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When the obvious was not so obvious

Remember when there were no cell phones? In our highly connected smartphone way of life, the very idea seems like the stone age. And yet there was a time, not too long ago, when having a cell phone was big deal. Now imagine a time, when the wheel was not invented.

In an insightful article, Robert Krulwich explains why most inventions that we take for granted today were probably not a result of 'Eureka!' moments but step-wise progress towards a particular goal. He discusses Jonnie Hughes new book 'On the Origin of Teepees' and uses the wheel as an example of why this particular invention was not necessarily intuitive but a rather slow process.

Reading this article reminded me of the story behind recognizing the double helix structure of DNA. Today, every one knows that the DNA molecule has a double helix structure. But just less than 60 years ago, it was not so obvious and was the center of great debate.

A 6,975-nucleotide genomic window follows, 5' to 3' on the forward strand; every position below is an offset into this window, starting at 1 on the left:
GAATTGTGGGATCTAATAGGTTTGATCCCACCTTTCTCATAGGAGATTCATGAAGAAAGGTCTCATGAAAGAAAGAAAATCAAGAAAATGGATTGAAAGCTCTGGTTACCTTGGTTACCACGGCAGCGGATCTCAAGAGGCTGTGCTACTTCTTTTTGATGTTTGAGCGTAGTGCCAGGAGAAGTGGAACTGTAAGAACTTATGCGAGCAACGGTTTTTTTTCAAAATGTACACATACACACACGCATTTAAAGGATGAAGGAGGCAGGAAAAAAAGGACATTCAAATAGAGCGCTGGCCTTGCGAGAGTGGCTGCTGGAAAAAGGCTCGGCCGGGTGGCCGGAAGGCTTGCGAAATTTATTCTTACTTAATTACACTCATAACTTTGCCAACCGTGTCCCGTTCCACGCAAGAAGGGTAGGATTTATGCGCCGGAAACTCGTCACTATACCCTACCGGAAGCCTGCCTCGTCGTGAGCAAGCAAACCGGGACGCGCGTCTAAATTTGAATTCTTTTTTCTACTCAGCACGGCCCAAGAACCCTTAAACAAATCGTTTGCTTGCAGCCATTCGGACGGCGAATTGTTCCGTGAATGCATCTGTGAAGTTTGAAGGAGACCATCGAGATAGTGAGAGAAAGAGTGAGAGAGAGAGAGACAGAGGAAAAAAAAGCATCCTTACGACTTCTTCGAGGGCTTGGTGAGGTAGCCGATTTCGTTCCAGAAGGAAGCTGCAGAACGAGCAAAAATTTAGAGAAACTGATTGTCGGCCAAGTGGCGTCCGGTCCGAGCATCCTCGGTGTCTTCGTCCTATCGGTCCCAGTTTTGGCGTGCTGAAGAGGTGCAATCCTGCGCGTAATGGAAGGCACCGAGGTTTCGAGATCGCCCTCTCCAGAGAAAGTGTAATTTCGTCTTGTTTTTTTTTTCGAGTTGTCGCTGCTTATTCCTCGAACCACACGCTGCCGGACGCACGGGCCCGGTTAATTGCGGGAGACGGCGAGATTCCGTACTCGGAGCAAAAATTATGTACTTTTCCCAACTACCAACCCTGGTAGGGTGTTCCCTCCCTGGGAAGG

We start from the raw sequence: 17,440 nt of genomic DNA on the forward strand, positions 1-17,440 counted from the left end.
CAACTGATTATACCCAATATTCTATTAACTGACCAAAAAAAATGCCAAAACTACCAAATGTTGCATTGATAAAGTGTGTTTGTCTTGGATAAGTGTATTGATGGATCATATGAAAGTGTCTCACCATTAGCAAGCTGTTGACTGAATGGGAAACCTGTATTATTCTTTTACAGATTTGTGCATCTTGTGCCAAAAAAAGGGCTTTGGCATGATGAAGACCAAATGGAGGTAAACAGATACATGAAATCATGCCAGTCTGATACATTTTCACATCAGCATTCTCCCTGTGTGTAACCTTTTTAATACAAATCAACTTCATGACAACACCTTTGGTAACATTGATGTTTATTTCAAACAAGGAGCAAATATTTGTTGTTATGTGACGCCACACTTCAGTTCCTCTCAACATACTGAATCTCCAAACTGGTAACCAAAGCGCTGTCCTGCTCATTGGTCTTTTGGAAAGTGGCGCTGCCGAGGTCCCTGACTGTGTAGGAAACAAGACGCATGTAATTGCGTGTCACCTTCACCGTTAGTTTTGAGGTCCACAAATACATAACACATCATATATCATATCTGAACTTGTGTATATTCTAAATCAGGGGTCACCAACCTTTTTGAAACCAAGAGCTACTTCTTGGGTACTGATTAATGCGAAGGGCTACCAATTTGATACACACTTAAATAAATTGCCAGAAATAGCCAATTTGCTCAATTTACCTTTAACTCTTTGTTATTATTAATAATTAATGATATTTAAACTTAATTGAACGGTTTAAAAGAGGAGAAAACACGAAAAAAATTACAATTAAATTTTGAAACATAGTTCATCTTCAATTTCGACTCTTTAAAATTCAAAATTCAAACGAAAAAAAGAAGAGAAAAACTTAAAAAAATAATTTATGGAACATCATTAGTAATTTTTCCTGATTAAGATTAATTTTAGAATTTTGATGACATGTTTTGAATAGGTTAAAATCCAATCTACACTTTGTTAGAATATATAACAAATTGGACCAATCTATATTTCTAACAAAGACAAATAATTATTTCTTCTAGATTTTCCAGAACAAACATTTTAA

Have you ever read a paper and wondered, 'That is so obvious, why didn't I think of that?' Maybe those results were a case of 'not-so-obvious-until-obvious' and may be they took the researchers many years to get that final piece of critical data. Each experiment, painstakingly designed and conducted using a carefully thought out protocol will contribute to a bigger discovery or a new invention. It is with this hope in our hearts that we enter the lab each morning, coffee cup in hand. Some day, what is not obvious now, will be obvious to us all.

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